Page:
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A-Ha moments

Frances explores the subtleties of ladymance

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The world needs more BFF stories that are also love stories.

In Frances Ha, Frances is a post-grad dance studio apprentice who doesn't really want to grow up. She's too comfortable might be her problem. The film, directed by Noah Baumbach (The Squid and the Whale and Greenberg) starts out in bliss, with two besties living together, nearly inseparable until they separate. Frances spends the rest of her story coming to grips with the reality of her awkwardness and her inability to fit into the social world, a reality she never had to face while nestled within the safety bubble of her "ladymance."

Her story plays out at a literary, ambling pace, but you couldn't exactly call it slow. Frances Ha will no doubt get branded as a hipster flick on account of all the vintage references and quirky dialogue. The main character is a 20-something struggling artist who undertakes a series of seemingly aimless decisions, punctuated by intimate conversations alternately clever and awkward. She lives in a Brooklyn that's been script-referenced down to its streets and subway lines. Plus, the movie's in black and white, despite being shot on digital cameras. Let the stereotyping begin.

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  • Public displays of emotion.

But none of this is really a matter of style. The movie doesn't set out to be hip and edgy. Rather, it uses the superficially convoluted exterior of hipsterdom as an environment against which to develop its most salient themes. It feels like it really wants to grapple with something as meaningful as love in a genuine way, and for a couple brief moments of lucidity, Frances Ha manages to get there.

It all starts with a scene where Frances is trying to decide whether or not to read Proust while she's in Paris. She says, "Sometimes it's good to do what you're supposed to do when you're supposed to do it," and her clumsy assertion unravels a contemporary social anxiety with the rules of cool. It's a mouthful, but it comes off almost triumphant against the backdrop of a culture predisposed to rabid and often unexamined criticism against enjoying anything sentimental, cliché, or trendy.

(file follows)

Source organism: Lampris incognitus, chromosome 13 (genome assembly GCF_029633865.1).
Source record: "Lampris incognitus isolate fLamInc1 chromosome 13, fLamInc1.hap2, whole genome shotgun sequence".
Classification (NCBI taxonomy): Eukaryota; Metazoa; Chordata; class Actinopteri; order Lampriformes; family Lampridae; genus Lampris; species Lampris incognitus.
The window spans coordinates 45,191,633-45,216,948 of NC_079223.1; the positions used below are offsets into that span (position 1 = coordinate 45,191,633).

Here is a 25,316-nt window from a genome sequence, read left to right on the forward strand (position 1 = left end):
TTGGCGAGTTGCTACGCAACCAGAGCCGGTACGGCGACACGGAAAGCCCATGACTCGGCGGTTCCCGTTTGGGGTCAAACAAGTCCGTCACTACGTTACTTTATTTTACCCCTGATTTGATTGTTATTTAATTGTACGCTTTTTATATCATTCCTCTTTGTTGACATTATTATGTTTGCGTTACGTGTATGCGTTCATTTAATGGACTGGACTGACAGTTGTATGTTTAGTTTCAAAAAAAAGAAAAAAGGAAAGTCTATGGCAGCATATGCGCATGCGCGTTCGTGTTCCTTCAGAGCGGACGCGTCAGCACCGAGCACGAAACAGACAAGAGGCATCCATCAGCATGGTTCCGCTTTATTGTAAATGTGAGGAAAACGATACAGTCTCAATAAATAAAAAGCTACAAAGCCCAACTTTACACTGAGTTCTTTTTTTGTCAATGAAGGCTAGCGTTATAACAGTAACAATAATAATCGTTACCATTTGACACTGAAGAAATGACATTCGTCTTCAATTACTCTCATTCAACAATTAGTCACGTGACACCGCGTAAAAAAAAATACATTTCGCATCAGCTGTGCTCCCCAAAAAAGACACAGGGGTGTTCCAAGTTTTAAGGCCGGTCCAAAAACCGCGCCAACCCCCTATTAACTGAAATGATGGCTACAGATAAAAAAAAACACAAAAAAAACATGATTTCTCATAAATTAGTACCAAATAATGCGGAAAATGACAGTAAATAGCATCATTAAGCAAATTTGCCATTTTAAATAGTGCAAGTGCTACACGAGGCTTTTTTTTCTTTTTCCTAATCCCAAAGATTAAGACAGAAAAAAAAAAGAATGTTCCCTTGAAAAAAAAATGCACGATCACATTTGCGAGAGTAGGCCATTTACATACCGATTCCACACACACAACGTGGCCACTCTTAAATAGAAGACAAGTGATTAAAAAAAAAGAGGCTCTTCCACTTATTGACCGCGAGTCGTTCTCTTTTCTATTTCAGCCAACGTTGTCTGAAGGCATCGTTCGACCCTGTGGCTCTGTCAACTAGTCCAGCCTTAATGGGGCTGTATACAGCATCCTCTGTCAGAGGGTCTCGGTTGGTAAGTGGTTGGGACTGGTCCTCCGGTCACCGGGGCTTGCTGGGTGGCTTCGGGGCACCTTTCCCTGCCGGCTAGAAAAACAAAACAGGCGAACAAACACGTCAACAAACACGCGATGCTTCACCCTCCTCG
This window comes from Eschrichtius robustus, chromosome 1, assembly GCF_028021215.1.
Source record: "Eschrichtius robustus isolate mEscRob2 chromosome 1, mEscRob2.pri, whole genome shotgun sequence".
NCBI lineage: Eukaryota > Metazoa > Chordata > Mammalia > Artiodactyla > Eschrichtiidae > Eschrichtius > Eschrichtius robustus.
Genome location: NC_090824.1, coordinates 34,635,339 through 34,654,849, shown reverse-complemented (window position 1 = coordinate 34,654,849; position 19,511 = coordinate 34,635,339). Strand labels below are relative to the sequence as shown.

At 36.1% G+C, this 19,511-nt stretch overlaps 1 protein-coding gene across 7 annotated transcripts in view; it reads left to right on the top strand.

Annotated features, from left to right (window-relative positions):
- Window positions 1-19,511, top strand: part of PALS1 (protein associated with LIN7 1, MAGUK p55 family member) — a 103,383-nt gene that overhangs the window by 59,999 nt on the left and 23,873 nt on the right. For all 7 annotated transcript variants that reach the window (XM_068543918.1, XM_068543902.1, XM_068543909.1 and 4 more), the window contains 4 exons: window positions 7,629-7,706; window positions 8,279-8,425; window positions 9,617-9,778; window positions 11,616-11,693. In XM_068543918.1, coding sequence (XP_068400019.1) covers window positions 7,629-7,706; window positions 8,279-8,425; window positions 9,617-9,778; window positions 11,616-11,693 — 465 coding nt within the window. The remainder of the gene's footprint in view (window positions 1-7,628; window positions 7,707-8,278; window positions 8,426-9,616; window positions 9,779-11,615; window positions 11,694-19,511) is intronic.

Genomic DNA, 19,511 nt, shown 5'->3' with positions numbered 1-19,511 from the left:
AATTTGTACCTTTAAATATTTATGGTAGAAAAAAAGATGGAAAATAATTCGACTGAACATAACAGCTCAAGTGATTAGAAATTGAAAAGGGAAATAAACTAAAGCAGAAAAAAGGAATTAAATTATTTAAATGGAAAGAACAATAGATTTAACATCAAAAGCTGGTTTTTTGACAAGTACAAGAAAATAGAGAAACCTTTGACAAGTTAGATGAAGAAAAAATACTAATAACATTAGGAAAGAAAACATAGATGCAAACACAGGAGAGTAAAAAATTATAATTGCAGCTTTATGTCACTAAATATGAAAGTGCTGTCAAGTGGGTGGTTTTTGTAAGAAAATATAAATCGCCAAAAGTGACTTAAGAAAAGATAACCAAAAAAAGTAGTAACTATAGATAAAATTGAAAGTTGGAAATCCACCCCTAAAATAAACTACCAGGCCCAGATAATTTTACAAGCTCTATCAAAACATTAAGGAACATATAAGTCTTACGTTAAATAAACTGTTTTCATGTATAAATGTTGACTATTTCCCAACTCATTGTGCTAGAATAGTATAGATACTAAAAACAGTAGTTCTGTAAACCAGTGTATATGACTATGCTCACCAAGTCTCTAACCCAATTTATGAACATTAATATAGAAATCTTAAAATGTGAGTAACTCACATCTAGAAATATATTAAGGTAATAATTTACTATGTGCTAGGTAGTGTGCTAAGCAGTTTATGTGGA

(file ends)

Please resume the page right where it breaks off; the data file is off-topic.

Later Frances describes her ideal relationship. It's two people locking eyes across a crowded room in a love so confident you might think it's been taken for granteda "secret world that exists right there in public, unnoticed." This is one of the film's most beautifully honest moments, and yet when we try to talk about that sort of thing the way Frances does, we so often feel like we have to apologize for not being cynical enough. Like we're obligated to keep a swaggering distance from feelings most of us share. So we end up embarrassed by the supposed triteness and naïvety of our thoughts and find ourselves couching them with disclaimers like "sorry, that was cheesy," or, as Frances backpedals, "...I sound stoned."

The way that Frances Ha so radiantly frames and overcomes this tension also highlights my biggest disappointment. Upon the theme's inevitable boomerang at the dénouement, Baumbach decides he better hit his audience over the head with it. This isn't simply a question of good storytelling. By assuming the audience is too stupid or ADD or whatever to get it, Baumbach contradicts his own core message, and it's hard to forgive him for losing faith right there at the finish line. Frances Ha's potential lies in its power to embolden viewers to trust in those simple, shared and unspoken truths. To put it out there and not second-guess yourself. We're watching, we're listening, we can feel it. Take it easy.

All of this maybe doesn't go very far in helping you decide whether or not to trade in an hour and a half of your time. The film isn't Hollywood, but it isn't exactly 'indie' either. There's a professional polish from start to finish. It's not guerilla filmmaking and it isn't spontaneous. This is well-crafted cinema overlapping the farthest, softest edges of Woody Allen and Wes Anderson.

Frances Ha isn't a movie you have to see. It has a lot of things to say that won't outlive their short-term cultural significance. But its treatment of the fine and complicated line between romance and friendship tips the scales. For all its meandering, Frances Ha manages to capture that pervasive kind of love whose proclivity for defying expectations rebrands the trite as subtle and the cliché as profound.

Frances Ha opens at the Wilma Theatre Fri., June 21.

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